Rule 4. AH retail grocers and all
proprietor of, public eating places
must make application for increased
allotments through their county food
administrator, as without the approv approval
al approval of the county food administrators,
not increase wil be allowed.
Rule 5. These rulings do not
amend in any manner Rules 1, 2, 3, 4,
issued September 9th, 1918, nor do
they amend or abrogate previous rul rul-irgs
irgs rul-irgs relative to and governing manu manufacturers
facturers manufacturers of ice cream, soda water,
soft diinks, bottled drinks, candy or'
other manufacturers. j
; Braxton Beacham, f
Federal Food Administrator, Florida.!
Sophomores and Juniors Give Hal Hallowe'en
lowe'en Hallowe'en Party
Perhaps one of the most enjoyable
of the small Hallowe'en celebrations
to be held in Ocala this year was the!
charming little affair at which a num-
mer of the girls of the sophomore and
junior classes were the gracious host hostesses
esses hostesses last evening, for never did a
merrier, more happy-hearted crowd of
congenial young folks father.
The eight girls, all of whom are
intimate friends, gathered at the home
of Miss Elizabeth Hocker, who is a
popular member of this young set,
and gave their friends many genuine
surprises. All came dressed, accord according
ing according to Hallowe'en custom, h a dis disguise
guise disguise which was both charming and
effective, and created not only a large
amount of wholesome amusement, but
also many admiring comments from
those who had the pleasure of "look "looking
ing "looking on."
The young ladies dressed to repre represent
sent represent the following characters, were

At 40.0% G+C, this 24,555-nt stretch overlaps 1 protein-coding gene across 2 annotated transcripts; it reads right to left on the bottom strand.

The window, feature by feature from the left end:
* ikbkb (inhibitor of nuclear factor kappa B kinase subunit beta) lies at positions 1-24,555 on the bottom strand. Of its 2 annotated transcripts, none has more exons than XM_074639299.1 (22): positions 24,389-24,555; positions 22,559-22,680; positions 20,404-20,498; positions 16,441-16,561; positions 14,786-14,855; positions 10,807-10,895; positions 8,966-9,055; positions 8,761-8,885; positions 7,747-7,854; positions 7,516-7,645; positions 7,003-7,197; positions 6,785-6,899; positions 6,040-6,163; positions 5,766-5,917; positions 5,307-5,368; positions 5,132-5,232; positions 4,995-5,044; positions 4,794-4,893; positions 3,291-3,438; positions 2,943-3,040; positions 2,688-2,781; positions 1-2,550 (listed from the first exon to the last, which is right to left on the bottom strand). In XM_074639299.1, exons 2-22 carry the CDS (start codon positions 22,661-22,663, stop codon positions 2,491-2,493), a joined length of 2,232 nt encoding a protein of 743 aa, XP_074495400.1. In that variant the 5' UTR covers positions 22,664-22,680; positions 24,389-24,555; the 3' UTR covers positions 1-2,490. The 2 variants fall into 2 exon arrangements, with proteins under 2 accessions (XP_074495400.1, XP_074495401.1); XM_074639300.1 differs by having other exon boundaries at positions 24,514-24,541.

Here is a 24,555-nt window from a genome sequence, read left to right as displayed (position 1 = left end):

as follows: 4
Miss-EIizabeth Hocker, a Spanish
cavalier; Miss Ullainee Barnett, a sol soldier;
dier; soldier; Miss Mary Lane, a farmerette;
Misses Ruth Simmons and Rhoda
Thomas clowns; Misses Katharine
Henry and Lucile Gissendaner, "Bus "Buster
ter "Buster Brown" and "Mary Jane"; Miss
Elizabeth Bennett, Juanita; Misses
Margaret Hocker and Mary Caroline
Logan, ballet dancers; Miss Lucretia
Hocker, a maid.
The bobbing of apples and toasting
of marshmallows over an. open fire in
the yard created no end of amuse amusement,
ment, amusement, and last but by no means least,
a dance on the tennis court, a most
delightful feature, was enjoyed.
A feature which occasioned great
fun was the sudden appearance of a
number of boys who dresesd as ghosts
made a. surprise visit to the scene of
revelry, to the great astonishment of
the young ladies. All enjoyed the
wierdness of the Ouija board, on
which their future fate hung in the
Last but by no means least was the
delicious hot chocolate and war cook cookies
ies cookies which Mrs. Hocker served the
girls and their friends.
: YOU CALL A DOCTOR
J HE IS A GOOD DOCTOR
SEND HIS PRESCRIPTIONS
' To The
I COURT PHARMACY
I For the Same Reason
A. E. GERIG
Miss Hannay Ellis, who as stated
before in the Star, arrived in the city
Tuesday from Bristol, is being warm
ly welcomed by her many friends.
Miss Ellis deserves a special word of
praise, she having given up a splen splendid,
did, splendid, music class at Bristol, where she
was receiving a remunerative com competence,
petence, competence, and her class daily growing
in size and favor. Her class was con conducted
ducted conducted in connection with the public
school. Miss Ellis is a born music
teacher, loved the work -and was de devoted
voted devoted to her pupils,' but felt that her
country needed her services, and glad gladly
ly gladly laid aside her own inclinations that
she might help where she felt she was
most needed. 'We have no doubt that
after the two vears training she- will
receive at Telfair hospital, Sfvannah,
she will go out as thoroughly equip equipped
ped equipped for. that larger service as she has
been as a teacher of music.
On account of" Dr. Dobson having
been called to special work through throughout
out throughout the district, he may not be able
to speak before Ithe Woman's -Club
Saturday afternoon. In this case, Mr.
L.' W. Duval, county chairman of the
speakers' committee for the United
War Work campaign, wiir deliver the
address of the afternoon. r
All Kinds of
Mrs. Belle Mershon arrived home
yesterday afternoon from a visit of
length tovarious points in the state.
Mrs. Mershon. reached here in time to
be with her son, Lieut. M. L. Mershon
during his furlough.
Mrs. Frank Parrish has returned to
her home in Jacksonville after a short